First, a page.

Return to Tremblant

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Photo: Tremblant

This time, we left the frozen lasagnas at home.

Growing up, our family spent several holidays skiing in Quebec. My memories of Tremblant are of frostbite, a lone chalet in the woods and a depanneur at a four-corners where we bought Oasis juice and Frito Lay chips to accompany the frozen lasagnas we’d brought from home, for lack of other dining options. 

Last March, as my sons and I rounded a bend in the Chemin de Village and Mont Tremblant Ski Resort heaved into view, I could see things had changed.  

“It’s St. Johns!” exclaimed my 13-year-old son Liam, noting the brightly-coloured buildings that make up the faux alpine village at the mountain’s base. 

We found our hotel—Le Westin Tremblant—and made our way straight to its lovely inner courtyard: a heated pool and whirlpool nestled in a stand of pine and birch trees. Two hours later we were still there, soaking in the heat under a clear winter night sky while half-heartedly diving for the “magic pebbles” that a hotel employee was tossing into the pool. This was not the Tremblant of old.

Gone, too, was the winding drive to the hill and tedious trek across parking lots. Instead, we merely picked up our skis from the hotel’s ski lockers and strolled out into the middle of the base village. The Westin, like countless other options, offers ski-in/ski-out convenience.

The skiing itself was excellent—ample snow and pleasant Tremblant temperatures (i.e. frostbite only once and briefly). On our first morning, we had a date with Roch Newberry, of Tremblant’s ski school. Leather-skinned and jovial, he reminded me of the Quebec ski instructors of my youth, who barked French commands at us as we attempted to imitate their flawless 1980s parallel turns.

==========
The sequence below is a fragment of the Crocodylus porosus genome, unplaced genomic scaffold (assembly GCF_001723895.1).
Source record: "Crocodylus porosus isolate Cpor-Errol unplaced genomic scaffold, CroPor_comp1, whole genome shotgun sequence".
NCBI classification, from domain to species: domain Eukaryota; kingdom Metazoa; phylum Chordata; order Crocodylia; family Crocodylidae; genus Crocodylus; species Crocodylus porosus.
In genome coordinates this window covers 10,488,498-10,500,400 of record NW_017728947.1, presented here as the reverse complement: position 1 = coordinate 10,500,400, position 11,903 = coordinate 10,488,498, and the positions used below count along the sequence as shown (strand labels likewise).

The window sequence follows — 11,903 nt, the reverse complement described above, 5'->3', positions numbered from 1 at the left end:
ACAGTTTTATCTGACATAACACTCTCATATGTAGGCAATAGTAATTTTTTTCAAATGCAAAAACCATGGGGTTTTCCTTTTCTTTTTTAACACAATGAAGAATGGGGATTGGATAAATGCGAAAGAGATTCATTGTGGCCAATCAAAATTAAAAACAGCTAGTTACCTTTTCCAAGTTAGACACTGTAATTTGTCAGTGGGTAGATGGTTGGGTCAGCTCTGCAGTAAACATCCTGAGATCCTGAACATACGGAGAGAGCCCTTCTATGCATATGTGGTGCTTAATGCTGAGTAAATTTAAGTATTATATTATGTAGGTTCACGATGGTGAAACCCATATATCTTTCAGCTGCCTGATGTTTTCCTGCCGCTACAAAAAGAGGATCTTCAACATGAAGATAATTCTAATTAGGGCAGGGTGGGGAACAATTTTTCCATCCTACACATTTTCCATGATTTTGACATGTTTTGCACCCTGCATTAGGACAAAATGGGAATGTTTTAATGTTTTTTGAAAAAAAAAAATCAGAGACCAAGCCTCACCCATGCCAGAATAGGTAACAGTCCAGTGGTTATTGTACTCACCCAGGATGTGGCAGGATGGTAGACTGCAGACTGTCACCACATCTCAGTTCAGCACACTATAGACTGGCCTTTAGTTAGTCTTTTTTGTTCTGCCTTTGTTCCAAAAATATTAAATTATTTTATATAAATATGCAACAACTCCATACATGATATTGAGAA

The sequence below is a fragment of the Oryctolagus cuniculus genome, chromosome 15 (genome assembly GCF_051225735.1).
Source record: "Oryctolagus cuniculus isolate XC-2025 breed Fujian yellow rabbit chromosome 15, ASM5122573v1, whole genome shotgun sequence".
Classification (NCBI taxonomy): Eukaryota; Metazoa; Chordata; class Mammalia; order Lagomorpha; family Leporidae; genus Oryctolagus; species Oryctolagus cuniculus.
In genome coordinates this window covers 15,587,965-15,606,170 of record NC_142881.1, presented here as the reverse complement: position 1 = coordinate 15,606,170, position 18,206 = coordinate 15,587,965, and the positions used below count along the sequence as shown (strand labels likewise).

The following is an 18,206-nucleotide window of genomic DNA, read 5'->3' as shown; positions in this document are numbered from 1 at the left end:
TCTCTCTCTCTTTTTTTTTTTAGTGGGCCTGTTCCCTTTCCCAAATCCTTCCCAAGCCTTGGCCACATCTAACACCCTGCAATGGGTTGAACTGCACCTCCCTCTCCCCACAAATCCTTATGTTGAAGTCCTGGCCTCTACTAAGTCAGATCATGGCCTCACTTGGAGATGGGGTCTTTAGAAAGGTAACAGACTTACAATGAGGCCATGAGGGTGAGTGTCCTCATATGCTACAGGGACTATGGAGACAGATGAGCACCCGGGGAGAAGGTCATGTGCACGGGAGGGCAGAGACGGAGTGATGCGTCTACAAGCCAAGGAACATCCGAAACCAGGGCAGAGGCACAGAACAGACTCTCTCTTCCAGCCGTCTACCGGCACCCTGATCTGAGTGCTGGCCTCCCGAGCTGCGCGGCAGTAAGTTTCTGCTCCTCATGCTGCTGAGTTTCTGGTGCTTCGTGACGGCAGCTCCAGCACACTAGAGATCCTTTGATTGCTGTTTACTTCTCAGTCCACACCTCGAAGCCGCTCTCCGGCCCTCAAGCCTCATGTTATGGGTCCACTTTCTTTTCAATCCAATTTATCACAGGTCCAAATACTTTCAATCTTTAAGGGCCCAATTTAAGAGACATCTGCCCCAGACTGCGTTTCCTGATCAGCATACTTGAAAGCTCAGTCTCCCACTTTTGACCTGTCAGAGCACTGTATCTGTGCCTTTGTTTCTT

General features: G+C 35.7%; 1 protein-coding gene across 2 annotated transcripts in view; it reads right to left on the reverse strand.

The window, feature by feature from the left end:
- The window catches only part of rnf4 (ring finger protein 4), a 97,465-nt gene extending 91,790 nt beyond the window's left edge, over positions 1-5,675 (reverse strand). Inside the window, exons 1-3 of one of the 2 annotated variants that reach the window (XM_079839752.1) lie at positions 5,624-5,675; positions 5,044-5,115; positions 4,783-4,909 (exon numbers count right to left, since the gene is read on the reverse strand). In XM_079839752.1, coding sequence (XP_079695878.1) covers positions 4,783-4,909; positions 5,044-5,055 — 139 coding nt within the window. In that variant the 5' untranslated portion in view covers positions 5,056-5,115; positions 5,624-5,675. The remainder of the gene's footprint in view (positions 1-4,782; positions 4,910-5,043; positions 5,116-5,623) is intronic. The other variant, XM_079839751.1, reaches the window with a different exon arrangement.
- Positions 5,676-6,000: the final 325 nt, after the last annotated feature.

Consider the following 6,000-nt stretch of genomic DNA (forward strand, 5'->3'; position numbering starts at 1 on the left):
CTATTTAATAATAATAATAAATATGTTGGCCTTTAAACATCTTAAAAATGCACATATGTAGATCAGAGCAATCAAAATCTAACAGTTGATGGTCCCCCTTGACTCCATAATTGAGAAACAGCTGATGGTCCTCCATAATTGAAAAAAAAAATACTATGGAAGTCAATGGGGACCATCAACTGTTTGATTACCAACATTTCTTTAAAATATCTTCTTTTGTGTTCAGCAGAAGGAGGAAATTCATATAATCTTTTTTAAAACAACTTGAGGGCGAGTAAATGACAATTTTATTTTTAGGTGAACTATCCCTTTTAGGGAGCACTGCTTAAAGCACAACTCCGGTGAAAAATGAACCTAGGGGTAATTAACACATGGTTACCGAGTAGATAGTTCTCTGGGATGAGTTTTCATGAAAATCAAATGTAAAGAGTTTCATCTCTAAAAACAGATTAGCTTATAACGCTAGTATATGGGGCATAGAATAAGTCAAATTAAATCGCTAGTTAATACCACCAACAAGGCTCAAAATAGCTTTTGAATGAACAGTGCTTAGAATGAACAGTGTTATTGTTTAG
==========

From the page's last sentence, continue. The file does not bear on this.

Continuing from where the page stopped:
Roch did less barking and more skiing, quickly surmising that my teenaged sons were the learning-by-doing types. Eyeing our well-used equipment and motley attire, Roch took us up the Express Gondola, as my sons stared in awe at the panorama spreading out beneath us.  

At the summit, Roch ignored Liam’s request for a double black diamond and led us instead down a blue run, where he began spinning effortlessly from forward to backward, balancing on one foot and then the other, “waking up the body,” as he put it. 

My sons were instantly humbled—not just by Roch, but by the overall ability on display on the hill. It was mid-week, and many of the skiers were locals and regulars, a particular Quebec breed that I also remembered from childhood: masterful skiers, who gathered in French-speaking clutches in the cafeteria, away from the tourist hordes.

Their presence was instructive, as was Roch’s insistence on skiing “with a goal.” It was an exhortation to my teenage sons that the sport is about more than getting from top to the bottom as fast as possible. That it’s also about skill and grace. There’s only so much you can learn in any one ski lesson, and that’s as good a start as any.  Talk of angulation or upper-body/lower–body separation would have fallen on deaf ears anyway.

There’s no need to bring frozen lasagnas to Tremblant today.  The “village pietonnier” surrounding the Westin is effectively an outdoor mall, complete with a variety of eating options. 

And after a long day of skiing, my deeply ingrained aversion to tourist traps had given way to the sweet siren call of the pizza and local brew that were available within walking distance of our front door. This option allowed me to retreat after dinner, leaving the juveniles to explore the faux alpine village on their own. Worst case scenario, they overdosed on beaver tails.

One evening, I summoned the ambition to drive to St. Jovite (12 minutes) to enjoy a delightful dinner in an Italian restaurant that was formerly the village train station. The boys ordered their meals in halting French, and then struck up a friendly conversation with the couple at the next table about the decline of the Toronto Maple Leafs. 

There’s no question that Tremblant has been transformed over the last forty years. High-speed lifts, heated pools, ski lockers, new terrain, restaurants galore. There’s even a casino now. But something essential about the mountain still remains. Before leaving, I walked down to the Chapelle Saint Bernard, the quaint, wood-sided, red-roofed church that was built in the late 1930s, as the mountain was being developed, to give a distinctly Quebec touch to what was expected to become an international skiing destination. The church stands stoic, in the midst of the traffic and sprawling development: a quiet symbol of a realized dream.

Naomi Buck
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